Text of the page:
Natriuretic Peptide testing in primary care.

Rehman SU, Januzzi JL - Curr Cardiol Rev (2008)

Receiver operating characteristic (ROC) curves for the ability of NT-proBNP to diagnose systolic HF and LVEF ≤50%/≤45%/≤ 40%/≤ 35%, respectively. For the diagnosis of heart failure ≤40, NT-proBNP = 106.7 pmol/l had sensitivity/specificity 0.92/0.86, positive predictive value /negative predictive value 0.11/1.00 and AUC = 0.94 Groenning BA et al. [96].
© Copyright Policy - open-access
Related In: Results  -  Collection

License
Show All Figures
getmorefigures.php?uid=PMC2801862&req=5

Figure 2: Receiver operating characteristic (ROC) curves for the ability of NT-proBNP to diagnose systolic HF and LVEF ≤50%/≤45%/≤ 40%/≤ 35%, respectively. For the diagnosis of heart failure ≤40, NT-proBNP = 106.7 pmol/l had sensitivity/specificity 0.92/0.86, positive predictive value /negative predictive value 0.11/1.00 and AUC = 0.94 Groenning BA et al. [96].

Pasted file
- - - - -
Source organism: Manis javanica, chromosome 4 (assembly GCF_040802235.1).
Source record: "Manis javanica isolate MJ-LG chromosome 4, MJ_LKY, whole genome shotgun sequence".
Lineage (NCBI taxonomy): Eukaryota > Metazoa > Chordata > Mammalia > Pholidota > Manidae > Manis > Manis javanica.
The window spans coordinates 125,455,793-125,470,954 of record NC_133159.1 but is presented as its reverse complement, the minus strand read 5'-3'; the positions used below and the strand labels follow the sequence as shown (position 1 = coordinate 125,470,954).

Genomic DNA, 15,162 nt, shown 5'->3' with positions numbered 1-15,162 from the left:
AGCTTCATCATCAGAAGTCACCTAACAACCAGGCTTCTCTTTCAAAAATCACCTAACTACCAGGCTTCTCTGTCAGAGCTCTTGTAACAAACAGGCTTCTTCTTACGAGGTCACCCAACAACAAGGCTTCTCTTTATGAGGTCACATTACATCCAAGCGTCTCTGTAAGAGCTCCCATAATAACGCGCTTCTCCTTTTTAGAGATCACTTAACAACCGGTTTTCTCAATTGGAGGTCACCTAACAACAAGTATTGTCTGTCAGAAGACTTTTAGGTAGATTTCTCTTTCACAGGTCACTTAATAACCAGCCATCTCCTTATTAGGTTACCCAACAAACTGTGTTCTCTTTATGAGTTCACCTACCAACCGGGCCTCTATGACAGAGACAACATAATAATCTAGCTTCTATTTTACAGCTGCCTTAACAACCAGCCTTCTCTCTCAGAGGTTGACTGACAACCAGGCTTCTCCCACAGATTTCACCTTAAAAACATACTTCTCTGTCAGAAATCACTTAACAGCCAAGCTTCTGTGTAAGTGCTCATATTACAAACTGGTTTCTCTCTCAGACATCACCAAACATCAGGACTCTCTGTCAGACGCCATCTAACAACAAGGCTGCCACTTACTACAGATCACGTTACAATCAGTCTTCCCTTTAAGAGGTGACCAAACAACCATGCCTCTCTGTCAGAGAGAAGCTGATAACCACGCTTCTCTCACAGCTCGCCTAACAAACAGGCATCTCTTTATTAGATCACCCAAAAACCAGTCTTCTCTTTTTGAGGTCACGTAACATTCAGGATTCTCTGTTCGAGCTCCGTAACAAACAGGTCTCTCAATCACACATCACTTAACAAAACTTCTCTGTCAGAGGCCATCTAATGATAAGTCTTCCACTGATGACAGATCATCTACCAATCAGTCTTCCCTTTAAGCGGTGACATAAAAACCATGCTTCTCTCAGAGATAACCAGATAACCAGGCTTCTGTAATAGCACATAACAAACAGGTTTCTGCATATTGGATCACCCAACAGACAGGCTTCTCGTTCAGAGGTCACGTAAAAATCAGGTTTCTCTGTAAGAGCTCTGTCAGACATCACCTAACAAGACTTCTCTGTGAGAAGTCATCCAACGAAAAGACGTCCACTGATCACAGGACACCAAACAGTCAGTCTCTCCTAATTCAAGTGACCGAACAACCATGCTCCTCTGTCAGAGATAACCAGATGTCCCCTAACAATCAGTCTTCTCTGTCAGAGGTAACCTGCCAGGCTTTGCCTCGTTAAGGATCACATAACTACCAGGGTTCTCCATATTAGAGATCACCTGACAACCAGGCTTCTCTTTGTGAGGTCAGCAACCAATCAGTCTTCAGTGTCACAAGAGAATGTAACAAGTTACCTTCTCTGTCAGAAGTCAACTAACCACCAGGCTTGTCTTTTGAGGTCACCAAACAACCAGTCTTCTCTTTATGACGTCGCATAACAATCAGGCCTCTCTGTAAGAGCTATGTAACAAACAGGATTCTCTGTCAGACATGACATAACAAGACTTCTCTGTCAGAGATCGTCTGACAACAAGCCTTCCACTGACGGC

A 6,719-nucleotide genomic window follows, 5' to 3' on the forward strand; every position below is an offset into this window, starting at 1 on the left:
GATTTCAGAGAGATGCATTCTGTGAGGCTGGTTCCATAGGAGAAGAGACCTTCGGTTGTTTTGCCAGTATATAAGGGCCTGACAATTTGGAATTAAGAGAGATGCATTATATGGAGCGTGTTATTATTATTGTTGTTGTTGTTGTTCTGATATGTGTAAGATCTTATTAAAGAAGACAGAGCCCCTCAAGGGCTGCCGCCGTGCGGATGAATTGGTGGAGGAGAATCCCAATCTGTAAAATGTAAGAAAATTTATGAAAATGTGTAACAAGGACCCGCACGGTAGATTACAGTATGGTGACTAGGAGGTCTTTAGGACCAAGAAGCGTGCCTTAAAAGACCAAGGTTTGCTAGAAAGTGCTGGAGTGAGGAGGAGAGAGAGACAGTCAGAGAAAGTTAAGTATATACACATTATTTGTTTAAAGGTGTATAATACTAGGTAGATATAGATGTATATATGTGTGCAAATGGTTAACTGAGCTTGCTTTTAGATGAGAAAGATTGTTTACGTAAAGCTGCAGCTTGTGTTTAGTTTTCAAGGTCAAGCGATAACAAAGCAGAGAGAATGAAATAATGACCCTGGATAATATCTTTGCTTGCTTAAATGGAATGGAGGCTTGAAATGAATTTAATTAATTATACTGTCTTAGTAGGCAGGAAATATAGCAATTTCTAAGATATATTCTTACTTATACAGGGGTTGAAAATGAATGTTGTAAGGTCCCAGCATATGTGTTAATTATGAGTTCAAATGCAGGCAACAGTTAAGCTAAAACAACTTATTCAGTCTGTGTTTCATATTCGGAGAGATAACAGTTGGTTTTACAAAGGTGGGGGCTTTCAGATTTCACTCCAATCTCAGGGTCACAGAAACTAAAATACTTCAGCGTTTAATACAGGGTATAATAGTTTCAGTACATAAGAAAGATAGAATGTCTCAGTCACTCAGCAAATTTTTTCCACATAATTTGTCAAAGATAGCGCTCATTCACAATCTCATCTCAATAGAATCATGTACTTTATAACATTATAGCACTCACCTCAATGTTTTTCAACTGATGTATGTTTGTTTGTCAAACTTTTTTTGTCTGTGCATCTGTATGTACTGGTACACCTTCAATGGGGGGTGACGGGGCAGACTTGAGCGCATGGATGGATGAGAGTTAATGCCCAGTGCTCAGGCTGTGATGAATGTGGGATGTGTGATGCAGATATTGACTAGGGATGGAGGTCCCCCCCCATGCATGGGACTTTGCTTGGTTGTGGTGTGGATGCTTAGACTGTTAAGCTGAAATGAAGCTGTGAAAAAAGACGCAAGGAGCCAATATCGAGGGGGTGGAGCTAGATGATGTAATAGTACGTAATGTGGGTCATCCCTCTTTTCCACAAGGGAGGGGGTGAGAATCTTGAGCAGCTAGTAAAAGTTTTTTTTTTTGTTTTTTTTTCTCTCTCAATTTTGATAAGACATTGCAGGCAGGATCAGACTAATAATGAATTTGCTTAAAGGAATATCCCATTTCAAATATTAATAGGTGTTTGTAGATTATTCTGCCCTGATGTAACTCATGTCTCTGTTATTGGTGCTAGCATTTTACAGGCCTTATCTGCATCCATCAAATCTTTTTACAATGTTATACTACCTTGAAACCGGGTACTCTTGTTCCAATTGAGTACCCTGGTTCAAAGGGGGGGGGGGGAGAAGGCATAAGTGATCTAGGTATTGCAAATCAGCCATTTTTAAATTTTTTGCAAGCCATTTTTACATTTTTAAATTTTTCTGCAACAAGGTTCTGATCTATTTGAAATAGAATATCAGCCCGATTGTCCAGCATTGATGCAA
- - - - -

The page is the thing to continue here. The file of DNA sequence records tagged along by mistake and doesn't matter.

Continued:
Mentions: In symptomatic primary care patients, both BNP and NT-proBNP serve as excellent tools for excluding HF based on their excellent negative predictive values [94-100]. In patients with symptoms suggestive of HF, Cowie et al. [94] investigated the value of BNP and showed that a cut-off value of 22 pmol/L for BNP could rule out the diagnosis of HF with high NPV of 98%. Similarly, in a prospective, randomized controlled trial involving 305 patients with symptoms of dyspnea and/or peripheral edema, NT-proBNP measurement significantly improved the diagnostic accuracy by a general practitioner over and above clinical review by correctly ruling out heart failure [95]. In another study [96] (Fig. 2), NT-proBNP levels identified those with symptoms of heart failure and LVEF ≤40% among general population with a sensitivity of 92%, a specificity of 86%, negative predictive values of 100% and area under the curve of 0.94. Similarly in another study [97] both BNP and NT-proBNP had excellent negative predictive values for exclusion of HF in patients with clinical suspicion of HF; in this study, a BNP at a cut-off of 40 pg/ml had a NPV of 88%, and an NT-proBNP of 150 pg/ml gave a NPV of 92%.